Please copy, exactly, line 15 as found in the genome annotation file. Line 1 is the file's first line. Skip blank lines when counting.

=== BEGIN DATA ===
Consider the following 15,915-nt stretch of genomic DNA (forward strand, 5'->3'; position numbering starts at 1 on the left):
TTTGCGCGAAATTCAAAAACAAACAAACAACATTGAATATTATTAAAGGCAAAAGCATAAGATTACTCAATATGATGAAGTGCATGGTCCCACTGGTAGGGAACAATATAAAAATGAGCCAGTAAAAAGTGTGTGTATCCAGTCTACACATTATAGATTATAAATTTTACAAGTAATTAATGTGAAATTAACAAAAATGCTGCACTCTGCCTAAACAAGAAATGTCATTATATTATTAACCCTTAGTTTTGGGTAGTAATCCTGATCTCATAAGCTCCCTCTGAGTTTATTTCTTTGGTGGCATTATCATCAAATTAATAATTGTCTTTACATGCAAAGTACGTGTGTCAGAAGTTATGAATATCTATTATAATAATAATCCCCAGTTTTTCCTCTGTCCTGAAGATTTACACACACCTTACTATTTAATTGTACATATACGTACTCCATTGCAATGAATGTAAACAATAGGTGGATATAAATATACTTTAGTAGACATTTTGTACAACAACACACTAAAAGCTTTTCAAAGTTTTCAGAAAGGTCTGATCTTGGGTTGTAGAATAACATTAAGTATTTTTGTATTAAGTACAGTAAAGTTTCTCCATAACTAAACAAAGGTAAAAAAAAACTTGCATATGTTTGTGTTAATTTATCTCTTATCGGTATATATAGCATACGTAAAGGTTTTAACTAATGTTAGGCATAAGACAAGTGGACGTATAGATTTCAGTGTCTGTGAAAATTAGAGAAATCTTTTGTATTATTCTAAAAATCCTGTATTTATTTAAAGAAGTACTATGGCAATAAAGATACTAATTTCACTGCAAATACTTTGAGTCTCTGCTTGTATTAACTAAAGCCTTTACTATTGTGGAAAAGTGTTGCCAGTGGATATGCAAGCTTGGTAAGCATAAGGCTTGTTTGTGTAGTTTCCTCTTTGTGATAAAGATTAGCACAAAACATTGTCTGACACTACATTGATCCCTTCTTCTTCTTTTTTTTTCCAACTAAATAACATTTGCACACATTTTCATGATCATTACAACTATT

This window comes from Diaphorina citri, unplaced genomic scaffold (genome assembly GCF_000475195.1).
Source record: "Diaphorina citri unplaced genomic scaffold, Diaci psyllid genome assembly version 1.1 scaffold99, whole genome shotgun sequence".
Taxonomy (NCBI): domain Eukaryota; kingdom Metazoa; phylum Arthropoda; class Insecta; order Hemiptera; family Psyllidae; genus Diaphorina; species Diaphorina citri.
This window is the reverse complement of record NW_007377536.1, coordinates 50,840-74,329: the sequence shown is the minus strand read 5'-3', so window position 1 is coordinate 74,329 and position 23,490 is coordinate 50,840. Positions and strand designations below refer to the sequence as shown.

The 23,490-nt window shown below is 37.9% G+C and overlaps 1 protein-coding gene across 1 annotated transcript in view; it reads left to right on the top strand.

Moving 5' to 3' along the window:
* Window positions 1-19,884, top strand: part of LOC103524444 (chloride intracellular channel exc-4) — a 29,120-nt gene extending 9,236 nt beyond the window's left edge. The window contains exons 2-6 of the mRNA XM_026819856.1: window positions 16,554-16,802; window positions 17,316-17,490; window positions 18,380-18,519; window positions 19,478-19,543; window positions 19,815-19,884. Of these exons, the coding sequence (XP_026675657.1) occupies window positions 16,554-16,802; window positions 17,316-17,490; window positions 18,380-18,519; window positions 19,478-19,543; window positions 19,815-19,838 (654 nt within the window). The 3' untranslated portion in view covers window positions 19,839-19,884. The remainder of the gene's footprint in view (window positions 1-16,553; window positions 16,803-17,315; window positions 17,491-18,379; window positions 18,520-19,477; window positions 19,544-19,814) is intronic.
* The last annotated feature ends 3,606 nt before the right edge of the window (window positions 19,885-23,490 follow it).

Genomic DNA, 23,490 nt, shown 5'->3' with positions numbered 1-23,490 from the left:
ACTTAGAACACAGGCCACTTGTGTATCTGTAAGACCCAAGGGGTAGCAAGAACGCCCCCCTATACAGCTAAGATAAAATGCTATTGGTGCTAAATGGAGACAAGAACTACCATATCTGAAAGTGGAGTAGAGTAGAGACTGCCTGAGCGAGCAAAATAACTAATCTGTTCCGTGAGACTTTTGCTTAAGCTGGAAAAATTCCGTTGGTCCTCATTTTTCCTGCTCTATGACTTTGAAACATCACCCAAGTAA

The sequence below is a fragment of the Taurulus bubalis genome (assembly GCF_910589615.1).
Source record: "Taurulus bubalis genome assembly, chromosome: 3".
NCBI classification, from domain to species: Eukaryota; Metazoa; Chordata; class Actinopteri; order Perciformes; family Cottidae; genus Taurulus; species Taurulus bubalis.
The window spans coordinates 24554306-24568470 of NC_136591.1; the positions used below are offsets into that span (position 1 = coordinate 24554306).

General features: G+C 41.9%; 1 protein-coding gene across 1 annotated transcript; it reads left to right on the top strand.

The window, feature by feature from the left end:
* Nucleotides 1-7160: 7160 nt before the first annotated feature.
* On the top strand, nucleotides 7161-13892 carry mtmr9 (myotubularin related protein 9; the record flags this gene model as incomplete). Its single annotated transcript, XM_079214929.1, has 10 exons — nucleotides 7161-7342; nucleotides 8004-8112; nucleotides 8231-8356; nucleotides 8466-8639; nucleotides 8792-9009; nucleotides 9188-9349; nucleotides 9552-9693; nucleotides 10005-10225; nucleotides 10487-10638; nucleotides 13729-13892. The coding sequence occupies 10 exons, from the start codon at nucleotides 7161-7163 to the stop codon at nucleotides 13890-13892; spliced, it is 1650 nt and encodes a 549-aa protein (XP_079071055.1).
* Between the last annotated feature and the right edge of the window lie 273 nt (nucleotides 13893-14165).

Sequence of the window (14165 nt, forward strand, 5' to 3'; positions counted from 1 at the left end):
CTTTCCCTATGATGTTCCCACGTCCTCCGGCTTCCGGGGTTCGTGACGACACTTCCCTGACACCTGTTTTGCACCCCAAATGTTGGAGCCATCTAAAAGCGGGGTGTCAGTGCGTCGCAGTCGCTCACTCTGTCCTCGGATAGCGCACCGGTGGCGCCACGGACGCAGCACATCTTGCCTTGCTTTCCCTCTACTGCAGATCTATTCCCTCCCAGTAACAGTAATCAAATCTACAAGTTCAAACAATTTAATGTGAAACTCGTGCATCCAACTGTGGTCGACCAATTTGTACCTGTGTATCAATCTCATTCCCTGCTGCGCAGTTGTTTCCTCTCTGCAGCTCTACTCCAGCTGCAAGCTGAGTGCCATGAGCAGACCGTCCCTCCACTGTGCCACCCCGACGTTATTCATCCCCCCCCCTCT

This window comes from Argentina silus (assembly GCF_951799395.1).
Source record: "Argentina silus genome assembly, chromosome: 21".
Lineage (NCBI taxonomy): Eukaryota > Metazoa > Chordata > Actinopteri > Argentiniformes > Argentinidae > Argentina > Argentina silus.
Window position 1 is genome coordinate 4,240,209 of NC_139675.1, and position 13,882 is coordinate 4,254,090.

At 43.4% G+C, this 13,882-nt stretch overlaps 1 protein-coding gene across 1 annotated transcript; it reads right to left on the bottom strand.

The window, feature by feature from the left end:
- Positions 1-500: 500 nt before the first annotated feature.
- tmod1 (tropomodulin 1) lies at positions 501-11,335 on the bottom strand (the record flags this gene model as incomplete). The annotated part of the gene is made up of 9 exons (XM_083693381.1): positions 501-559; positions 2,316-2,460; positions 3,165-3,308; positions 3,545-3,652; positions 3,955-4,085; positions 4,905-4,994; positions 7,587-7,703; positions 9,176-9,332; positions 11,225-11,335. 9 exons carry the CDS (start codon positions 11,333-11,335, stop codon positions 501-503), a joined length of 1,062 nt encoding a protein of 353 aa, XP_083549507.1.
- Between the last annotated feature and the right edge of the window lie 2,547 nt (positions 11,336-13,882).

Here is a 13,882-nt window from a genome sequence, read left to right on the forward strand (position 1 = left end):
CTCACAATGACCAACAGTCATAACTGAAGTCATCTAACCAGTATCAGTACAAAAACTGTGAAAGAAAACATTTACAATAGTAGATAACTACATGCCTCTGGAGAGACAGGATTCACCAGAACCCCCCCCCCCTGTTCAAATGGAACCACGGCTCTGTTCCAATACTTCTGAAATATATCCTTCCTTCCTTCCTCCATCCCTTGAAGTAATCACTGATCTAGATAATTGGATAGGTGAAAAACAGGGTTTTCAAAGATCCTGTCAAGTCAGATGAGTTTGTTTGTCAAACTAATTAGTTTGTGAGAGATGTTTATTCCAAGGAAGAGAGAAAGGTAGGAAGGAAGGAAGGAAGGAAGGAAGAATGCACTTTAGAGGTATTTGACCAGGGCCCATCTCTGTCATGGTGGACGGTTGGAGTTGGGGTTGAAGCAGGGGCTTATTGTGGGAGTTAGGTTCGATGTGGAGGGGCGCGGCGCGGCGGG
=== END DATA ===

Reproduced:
NCBI classification, from domain to species: Eukaryota; Metazoa; Chordata; class Actinopteri; order Perciformes; family Cottidae; genus Taurulus; species Taurulus bubalis.